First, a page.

The Weingarten right is a right is derived from the Supreme Court’s 1975 Weingarten decision where the court recognized union employees’ rights to representation at investigatory interviews. The National Labor Relations Board now takes the opposite position and holds that the right to representation at investigatory interviews applies equally to union and non-union employees.
Weingarten rights includes the right to have a coworker present at an investigatory interview that the employee reasonably believes might result in discipline. Weingarten rights must be invoked by an employee before an employer has any corresponding obligations. An employee must request the presence of a coworker at an investigatory interview.
The portion of the relevant federal statute provides that:
"(2) An exclusive representative of an appropriate unit in an agency shall be given the opportunity to be represented at -
- any formal discussion between one or more representatives of the agency and one or more employees in the unit or their representatives concerning any grievance or any personnel policy or practices or other general condition of employment; or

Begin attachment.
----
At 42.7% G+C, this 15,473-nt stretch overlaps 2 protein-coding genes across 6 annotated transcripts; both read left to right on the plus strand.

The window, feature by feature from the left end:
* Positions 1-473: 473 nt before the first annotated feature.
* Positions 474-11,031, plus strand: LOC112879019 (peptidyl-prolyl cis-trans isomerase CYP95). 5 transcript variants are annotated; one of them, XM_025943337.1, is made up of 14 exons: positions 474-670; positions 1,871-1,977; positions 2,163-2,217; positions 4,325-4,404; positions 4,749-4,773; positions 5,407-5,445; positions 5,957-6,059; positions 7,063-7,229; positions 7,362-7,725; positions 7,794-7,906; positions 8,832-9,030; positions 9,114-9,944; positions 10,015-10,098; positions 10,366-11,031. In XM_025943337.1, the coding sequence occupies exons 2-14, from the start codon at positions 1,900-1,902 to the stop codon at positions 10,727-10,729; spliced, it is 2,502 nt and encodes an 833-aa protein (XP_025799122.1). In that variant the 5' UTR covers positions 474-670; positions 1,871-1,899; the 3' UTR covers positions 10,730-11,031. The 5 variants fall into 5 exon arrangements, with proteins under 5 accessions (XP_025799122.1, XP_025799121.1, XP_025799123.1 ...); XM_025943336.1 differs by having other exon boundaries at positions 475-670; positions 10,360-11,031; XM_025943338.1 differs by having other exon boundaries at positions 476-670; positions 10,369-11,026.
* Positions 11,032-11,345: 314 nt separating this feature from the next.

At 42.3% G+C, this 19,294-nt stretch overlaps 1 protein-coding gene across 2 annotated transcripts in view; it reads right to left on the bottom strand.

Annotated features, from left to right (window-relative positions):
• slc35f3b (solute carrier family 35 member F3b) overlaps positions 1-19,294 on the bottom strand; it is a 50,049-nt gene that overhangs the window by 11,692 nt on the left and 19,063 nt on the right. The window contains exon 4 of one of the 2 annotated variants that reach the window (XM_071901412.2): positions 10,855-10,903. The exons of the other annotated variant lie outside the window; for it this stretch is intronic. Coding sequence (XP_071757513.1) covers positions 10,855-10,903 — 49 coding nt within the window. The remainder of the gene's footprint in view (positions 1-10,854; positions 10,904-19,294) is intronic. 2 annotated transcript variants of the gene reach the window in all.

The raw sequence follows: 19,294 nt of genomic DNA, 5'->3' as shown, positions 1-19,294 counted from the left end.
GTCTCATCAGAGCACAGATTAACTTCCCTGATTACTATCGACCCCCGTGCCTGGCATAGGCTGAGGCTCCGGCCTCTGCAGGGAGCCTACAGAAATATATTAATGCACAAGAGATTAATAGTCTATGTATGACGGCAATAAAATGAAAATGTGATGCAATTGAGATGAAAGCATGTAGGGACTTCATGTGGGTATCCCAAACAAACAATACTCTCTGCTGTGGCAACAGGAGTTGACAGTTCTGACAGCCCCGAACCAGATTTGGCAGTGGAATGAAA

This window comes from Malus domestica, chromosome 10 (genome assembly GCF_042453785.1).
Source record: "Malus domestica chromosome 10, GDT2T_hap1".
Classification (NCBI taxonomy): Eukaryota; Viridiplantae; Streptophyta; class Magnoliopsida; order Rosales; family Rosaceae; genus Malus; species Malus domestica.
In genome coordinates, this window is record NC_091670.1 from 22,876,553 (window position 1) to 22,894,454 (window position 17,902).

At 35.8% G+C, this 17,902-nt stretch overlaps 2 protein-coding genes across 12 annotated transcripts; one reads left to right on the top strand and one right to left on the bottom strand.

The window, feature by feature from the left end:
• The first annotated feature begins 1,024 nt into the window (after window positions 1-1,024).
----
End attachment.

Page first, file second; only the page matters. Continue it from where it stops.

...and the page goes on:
- any examination of an employee in the unit by a representative of the agency in connection with an investigation if -
- the employee reasonably believes that the examination may result in disciplinary action against the employee; and
- the employee requests representation.
(3) Each agency shall annually inform its employees of their rights under paragraph (2)(B) of this subsection."
On June 15, 2004, The National Labor Relations Board ruled that nonunionized employees are not entitled under Section 7 of the National Labor Relations Act to have a coworker accompany them to an interview with their employer, even if the employee reasonably believes that the interview might result in discipline. This was a reversal of the July 2000 decision of the Clinton Board that extended Weingarten Rights to nonunion employees.